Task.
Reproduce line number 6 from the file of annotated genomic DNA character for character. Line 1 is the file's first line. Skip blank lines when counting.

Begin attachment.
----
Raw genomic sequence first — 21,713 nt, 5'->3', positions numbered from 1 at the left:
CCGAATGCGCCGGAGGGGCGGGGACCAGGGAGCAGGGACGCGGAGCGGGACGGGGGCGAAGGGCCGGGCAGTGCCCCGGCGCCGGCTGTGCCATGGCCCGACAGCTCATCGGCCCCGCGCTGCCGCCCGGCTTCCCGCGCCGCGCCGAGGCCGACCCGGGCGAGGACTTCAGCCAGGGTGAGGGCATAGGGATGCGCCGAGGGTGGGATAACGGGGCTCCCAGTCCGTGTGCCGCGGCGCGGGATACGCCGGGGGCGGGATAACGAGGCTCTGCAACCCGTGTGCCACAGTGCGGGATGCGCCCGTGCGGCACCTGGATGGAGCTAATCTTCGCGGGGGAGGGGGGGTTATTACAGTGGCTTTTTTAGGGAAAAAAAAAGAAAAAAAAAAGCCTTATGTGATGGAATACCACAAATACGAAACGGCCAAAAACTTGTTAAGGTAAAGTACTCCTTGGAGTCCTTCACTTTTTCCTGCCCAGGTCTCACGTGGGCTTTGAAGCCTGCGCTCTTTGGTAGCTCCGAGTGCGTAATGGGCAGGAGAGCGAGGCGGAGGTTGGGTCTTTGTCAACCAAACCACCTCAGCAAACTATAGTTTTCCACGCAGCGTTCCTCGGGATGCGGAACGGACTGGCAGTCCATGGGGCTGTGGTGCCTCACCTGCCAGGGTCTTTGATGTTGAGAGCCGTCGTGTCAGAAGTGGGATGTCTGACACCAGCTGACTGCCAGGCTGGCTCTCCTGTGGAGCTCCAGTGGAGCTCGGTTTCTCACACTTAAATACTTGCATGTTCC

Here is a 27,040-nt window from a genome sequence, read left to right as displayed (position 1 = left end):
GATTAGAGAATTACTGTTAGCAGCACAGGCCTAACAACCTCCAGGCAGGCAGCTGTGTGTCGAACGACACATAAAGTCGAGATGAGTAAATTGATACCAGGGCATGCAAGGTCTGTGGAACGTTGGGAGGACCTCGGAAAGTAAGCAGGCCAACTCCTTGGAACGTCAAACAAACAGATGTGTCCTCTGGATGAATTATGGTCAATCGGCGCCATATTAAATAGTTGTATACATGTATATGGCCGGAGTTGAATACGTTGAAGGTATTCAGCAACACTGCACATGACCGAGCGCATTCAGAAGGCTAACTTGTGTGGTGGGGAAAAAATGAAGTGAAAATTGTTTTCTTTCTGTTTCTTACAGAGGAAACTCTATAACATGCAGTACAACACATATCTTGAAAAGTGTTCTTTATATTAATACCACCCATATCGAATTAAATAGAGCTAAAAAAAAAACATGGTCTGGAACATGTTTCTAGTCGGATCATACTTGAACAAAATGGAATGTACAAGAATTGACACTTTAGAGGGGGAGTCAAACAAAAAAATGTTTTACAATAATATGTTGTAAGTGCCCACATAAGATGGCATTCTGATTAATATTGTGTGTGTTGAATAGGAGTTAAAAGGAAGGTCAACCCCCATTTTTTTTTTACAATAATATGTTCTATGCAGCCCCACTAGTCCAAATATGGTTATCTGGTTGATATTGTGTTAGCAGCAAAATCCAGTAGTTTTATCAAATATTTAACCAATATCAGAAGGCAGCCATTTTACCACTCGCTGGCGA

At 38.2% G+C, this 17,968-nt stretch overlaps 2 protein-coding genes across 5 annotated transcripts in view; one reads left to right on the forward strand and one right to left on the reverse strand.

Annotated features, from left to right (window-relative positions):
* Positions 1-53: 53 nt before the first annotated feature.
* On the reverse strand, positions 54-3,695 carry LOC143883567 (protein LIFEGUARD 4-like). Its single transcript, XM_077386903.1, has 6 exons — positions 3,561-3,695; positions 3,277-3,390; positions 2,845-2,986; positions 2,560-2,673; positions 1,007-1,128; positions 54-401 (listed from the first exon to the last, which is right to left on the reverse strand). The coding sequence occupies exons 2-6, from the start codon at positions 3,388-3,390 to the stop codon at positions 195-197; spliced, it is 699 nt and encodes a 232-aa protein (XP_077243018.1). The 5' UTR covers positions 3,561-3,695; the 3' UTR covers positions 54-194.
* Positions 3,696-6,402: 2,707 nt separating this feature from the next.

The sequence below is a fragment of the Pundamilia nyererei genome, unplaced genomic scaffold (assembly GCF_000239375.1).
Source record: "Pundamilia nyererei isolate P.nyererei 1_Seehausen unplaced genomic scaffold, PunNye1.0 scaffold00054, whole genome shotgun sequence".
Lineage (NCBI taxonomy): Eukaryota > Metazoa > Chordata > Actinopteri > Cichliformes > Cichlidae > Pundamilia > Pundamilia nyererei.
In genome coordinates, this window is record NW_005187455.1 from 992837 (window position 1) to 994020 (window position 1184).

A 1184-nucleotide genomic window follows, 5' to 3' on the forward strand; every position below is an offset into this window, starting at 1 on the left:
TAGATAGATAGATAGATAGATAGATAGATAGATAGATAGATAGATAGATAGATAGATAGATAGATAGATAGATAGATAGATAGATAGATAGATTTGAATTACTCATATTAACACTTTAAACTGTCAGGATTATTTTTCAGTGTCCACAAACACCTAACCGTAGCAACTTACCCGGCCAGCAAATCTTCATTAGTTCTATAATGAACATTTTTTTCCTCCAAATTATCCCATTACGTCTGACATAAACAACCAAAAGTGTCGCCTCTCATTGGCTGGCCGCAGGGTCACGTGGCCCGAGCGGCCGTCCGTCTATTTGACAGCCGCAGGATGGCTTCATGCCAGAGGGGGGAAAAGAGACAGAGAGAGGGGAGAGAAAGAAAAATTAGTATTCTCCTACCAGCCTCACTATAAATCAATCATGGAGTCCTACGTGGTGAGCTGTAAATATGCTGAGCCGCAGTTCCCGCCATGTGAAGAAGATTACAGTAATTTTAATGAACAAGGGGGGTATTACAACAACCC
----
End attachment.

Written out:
Annotated features, from left to right (window-relative positions):